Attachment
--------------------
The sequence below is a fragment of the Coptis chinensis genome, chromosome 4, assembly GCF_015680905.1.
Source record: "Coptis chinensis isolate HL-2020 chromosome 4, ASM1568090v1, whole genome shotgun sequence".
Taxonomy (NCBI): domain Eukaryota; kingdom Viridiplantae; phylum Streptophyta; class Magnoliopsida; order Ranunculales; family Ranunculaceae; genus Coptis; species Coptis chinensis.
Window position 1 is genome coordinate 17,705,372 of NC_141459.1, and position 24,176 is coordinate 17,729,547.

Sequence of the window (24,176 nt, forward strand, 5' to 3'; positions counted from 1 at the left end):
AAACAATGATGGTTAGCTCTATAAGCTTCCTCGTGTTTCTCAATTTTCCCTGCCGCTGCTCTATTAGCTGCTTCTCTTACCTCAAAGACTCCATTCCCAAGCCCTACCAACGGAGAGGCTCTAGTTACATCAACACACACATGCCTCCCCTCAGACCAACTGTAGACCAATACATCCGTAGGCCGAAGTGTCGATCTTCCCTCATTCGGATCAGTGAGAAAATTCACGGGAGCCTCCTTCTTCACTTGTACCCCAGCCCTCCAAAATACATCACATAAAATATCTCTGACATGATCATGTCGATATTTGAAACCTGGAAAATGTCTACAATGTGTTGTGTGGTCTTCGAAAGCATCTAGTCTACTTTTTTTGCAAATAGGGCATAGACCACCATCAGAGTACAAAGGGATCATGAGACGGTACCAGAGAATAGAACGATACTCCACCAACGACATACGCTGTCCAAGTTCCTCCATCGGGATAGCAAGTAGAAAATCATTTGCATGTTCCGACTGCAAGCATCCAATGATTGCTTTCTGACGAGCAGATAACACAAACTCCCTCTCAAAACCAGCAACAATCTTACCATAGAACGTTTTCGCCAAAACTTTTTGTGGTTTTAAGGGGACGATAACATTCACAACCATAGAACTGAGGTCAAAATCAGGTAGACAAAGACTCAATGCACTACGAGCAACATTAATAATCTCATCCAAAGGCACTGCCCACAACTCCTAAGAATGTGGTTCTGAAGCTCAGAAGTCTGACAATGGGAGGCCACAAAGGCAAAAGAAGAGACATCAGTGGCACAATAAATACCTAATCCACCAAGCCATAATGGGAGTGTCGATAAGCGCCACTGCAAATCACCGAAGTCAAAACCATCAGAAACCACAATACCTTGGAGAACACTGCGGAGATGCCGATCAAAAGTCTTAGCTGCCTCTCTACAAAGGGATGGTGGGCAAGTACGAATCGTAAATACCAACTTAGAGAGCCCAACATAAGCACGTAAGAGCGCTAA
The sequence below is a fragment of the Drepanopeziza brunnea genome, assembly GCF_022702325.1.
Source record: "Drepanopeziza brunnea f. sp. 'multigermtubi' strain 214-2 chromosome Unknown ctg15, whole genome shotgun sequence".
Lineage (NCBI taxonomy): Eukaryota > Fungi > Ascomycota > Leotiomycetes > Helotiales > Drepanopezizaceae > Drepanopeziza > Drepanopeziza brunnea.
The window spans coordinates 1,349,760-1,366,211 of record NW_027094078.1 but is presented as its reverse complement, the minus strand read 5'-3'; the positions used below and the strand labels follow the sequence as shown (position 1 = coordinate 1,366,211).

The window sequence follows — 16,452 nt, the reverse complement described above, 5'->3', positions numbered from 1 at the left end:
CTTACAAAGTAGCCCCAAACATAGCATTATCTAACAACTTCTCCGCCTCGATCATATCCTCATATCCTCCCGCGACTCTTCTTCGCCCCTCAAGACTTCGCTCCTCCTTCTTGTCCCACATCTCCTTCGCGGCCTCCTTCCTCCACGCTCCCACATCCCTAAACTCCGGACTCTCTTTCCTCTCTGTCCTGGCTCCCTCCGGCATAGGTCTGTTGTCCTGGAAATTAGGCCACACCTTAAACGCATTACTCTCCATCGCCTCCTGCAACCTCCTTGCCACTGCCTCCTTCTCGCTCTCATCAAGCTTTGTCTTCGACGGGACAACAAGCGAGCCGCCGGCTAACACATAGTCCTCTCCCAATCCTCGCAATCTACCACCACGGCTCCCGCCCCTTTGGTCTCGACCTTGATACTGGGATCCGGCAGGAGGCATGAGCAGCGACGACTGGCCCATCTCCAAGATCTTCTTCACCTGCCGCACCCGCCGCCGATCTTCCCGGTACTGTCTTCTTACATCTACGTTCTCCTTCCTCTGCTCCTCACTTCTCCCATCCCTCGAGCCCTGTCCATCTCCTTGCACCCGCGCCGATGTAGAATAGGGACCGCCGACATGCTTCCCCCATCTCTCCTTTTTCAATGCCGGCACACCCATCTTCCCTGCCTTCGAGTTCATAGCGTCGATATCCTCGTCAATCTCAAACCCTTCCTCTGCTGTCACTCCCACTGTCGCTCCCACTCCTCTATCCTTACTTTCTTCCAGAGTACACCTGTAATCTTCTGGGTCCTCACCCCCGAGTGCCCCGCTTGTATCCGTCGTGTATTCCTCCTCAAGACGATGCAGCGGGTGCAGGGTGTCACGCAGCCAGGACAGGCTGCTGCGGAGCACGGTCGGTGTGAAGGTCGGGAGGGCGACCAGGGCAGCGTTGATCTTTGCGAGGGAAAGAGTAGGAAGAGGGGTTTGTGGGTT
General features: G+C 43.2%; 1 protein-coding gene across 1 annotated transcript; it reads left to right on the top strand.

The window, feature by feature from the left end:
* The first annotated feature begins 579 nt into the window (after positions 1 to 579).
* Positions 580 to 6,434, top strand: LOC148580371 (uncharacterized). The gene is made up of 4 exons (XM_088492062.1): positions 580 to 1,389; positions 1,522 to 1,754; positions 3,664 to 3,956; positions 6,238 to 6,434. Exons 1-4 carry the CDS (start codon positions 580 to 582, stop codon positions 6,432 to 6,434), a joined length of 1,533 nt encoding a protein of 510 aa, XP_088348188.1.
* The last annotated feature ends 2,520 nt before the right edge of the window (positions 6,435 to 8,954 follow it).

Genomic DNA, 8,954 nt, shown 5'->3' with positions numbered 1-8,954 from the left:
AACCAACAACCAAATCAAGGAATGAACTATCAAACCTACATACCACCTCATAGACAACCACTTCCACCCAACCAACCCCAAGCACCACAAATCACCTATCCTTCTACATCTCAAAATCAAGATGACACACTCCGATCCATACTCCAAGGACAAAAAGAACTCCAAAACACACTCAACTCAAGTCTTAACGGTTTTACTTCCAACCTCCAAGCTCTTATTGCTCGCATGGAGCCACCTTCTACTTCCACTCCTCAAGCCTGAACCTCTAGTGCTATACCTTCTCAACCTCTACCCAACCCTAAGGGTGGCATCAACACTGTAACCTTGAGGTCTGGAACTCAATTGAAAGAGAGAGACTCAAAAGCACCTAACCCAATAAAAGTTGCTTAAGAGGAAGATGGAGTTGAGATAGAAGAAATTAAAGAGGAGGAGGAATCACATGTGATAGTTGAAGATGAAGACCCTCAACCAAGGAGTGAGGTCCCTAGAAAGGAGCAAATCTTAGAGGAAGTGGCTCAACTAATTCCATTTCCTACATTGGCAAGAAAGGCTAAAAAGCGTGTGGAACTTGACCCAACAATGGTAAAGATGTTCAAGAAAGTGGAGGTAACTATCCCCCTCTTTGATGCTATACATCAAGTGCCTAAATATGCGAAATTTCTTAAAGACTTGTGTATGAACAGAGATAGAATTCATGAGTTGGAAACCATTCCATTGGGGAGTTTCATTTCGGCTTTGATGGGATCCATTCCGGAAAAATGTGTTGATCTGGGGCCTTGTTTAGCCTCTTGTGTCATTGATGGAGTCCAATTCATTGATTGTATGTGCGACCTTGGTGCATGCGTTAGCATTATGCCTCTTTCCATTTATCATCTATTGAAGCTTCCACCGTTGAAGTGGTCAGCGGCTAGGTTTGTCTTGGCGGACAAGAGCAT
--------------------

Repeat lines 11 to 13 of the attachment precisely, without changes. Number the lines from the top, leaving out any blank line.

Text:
The window sequence follows — 16,452 nt, the reverse complement described above, 5'->3', positions numbered from 1 at the left end:
CTTACAAAGTAGCCCCAAACATAGCATTATCTAACAACTTCTCCGCCTCGATCATATCCTCATATCCTCCCGCGACTCTTCTTCGCCCCTCAAGACTTCGCTCCTCCTTCTTGTCCCACATCTCCTTCGCGGCCTCCTTCCTCCACGCTCCCACATCCCTAAACTCCGGACTCTCTTTCCTCTCTGTCCTGGCTCCCTCCGGCATAGGTCTGTTGTCCTGGAAATTAGGCCACACCTTAAACGCATTACTCTCCATCGCCTCCTGCAACCTCCTTGCCACTGCCTCCTTCTCGCTCTCATCAAGCTTTGTCTTCGACGGGACAACAAGCGAGCCGCCGGCTAACACATAGTCCTCTCCCAATCCTCGCAATCTACCACCACGGCTCCCGCCCCTTTGGTCTCGACCTTGATACTGGGATCCGGCAGGAGGCATGAGCAGCGACGACTGGCCCATCTCCAAGATCTTCTTCACCTGCCGCACCCGCCGCCGATCTTCCCGGTACTGTCTTCTTACATCTACGTTCTCCTTCCTCTGCTCCTCACTTCTCCCATCCCTCGAGCCCTGTCCATCTCCTTGCACCCGCGCCGATGTAGAATAGGGACCGCCGACATGCTTCCCCCATCTCTCCTTTTTCAATGCCGGCACACCCATCTTCCCTGCCTTCGAGTTCATAGCGTCGATATCCTCGTCAATCTCAAACCCTTCCTCTGCTGTCACTCCCACTGTCGCTCCCACTCCTCTATCCTTACTTTCTTCCAGAGTACACCTGTAATCTTCTGGGTCCTCACCCCCGAGTGCCCCGCTTGTATCCGTCGTGTATTCCTCCTCAAGACGATGCAGCGGGTGCAGGGTGTCACGCAGCCAGGACAGGCTGCTGCGGAGCACGGTCGGTGTGAAGGTCGGGAGGGCGACCAGGGCAGCGTTGATCTTTGCGAGGGAAAGAGTAGGAAGAGGGGTTTGTGGGTT
General features: G+C 43.2%; 1 protein-coding gene across 1 annotated transcript; it reads left to right on the top strand.